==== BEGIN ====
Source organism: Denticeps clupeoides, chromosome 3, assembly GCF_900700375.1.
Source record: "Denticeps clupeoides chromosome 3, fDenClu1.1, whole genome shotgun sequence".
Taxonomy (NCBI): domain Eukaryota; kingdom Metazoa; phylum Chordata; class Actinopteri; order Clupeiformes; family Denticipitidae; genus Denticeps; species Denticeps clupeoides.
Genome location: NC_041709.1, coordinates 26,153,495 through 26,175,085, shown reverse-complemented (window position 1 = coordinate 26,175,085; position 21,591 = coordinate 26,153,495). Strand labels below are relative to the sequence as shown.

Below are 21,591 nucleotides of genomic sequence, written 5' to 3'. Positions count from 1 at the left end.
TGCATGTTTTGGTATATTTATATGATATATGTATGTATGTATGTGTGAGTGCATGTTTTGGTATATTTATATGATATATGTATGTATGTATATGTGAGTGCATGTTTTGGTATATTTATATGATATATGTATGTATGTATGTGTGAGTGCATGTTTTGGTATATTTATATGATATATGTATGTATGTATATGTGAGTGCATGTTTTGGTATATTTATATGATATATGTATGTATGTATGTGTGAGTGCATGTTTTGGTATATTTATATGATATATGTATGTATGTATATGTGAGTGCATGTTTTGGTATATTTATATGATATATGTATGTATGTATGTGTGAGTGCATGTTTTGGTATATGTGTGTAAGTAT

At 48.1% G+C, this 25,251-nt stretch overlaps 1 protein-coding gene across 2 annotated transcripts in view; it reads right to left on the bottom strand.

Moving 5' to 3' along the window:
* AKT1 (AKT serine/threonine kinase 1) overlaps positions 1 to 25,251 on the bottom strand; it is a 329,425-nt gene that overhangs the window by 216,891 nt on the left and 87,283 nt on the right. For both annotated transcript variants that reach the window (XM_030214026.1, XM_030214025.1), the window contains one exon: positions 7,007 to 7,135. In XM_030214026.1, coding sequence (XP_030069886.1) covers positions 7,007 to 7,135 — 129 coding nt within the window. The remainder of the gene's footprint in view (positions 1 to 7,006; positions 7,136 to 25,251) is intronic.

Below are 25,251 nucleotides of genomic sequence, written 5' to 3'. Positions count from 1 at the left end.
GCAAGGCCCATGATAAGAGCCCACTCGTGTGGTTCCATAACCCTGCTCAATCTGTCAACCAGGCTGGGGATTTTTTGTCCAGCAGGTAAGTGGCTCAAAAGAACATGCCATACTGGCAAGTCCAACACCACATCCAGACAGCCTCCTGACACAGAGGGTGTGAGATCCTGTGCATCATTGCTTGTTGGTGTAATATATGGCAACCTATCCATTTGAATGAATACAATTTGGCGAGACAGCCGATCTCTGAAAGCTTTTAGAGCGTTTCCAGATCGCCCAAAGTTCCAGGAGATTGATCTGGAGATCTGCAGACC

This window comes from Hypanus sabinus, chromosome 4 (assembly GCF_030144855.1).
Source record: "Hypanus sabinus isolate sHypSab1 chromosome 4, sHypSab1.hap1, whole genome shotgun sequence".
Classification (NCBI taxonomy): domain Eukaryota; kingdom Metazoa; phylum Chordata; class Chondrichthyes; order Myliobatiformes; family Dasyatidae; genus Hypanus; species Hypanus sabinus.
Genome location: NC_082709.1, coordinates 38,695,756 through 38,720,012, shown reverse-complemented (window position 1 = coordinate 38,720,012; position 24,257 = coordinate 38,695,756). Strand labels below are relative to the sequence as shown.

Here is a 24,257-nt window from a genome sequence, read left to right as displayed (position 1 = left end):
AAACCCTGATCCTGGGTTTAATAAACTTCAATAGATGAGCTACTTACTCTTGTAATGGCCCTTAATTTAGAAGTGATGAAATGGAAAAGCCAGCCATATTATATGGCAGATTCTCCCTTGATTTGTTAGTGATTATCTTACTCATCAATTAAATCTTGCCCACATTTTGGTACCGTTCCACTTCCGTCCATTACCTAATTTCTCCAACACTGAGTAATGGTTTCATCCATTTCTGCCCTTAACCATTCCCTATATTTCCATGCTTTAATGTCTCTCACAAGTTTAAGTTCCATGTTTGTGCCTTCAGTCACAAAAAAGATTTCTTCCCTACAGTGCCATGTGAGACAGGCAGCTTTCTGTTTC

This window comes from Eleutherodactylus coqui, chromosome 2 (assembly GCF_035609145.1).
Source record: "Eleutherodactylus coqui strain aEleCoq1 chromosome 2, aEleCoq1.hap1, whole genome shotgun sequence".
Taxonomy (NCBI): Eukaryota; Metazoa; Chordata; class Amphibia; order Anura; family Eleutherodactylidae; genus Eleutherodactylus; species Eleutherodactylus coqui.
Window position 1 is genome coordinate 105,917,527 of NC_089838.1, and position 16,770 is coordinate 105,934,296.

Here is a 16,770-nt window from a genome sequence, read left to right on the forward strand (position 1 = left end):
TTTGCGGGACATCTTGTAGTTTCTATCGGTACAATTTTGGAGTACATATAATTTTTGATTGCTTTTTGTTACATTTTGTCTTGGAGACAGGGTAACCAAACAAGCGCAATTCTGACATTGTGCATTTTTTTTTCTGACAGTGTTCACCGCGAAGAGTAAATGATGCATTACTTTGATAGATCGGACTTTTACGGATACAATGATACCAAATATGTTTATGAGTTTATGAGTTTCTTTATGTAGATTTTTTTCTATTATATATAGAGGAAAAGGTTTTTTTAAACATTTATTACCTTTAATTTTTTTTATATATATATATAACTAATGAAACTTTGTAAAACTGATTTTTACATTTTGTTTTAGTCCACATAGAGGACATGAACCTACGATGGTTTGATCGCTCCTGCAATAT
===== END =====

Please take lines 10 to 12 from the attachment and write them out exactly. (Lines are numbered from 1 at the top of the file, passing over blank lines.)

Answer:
Below are 25,251 nucleotides of genomic sequence, written 5' to 3'. Positions count from 1 at the left end.
GCAAGGCCCATGATAAGAGCCCACTCGTGTGGTTCCATAACCCTGCTCAATCTGTCAACCAGGCTGGGGATTTTTTGTCCAGCAGGTAAGTGGCTCAAAAGAACATGCCATACTGGCAAGTCCAACACCACATCCAGACAGCCTCCTGACACAGAGGGTGTGAGATCCTGTGCATCATTGCTTGTTGGTGTAATATATGGCAACCTATCCATTTGAATGAATACAATTTGGCGAGACAGCCGATCTCTGAAAGCTTTTAGAGCGTTTCCAGATCGCCCAAAGTTCCAGGAGATTGATCTGGAGATCTGCAGACC

This window comes from Hypanus sabinus, chromosome 4 (assembly GCF_030144855.1).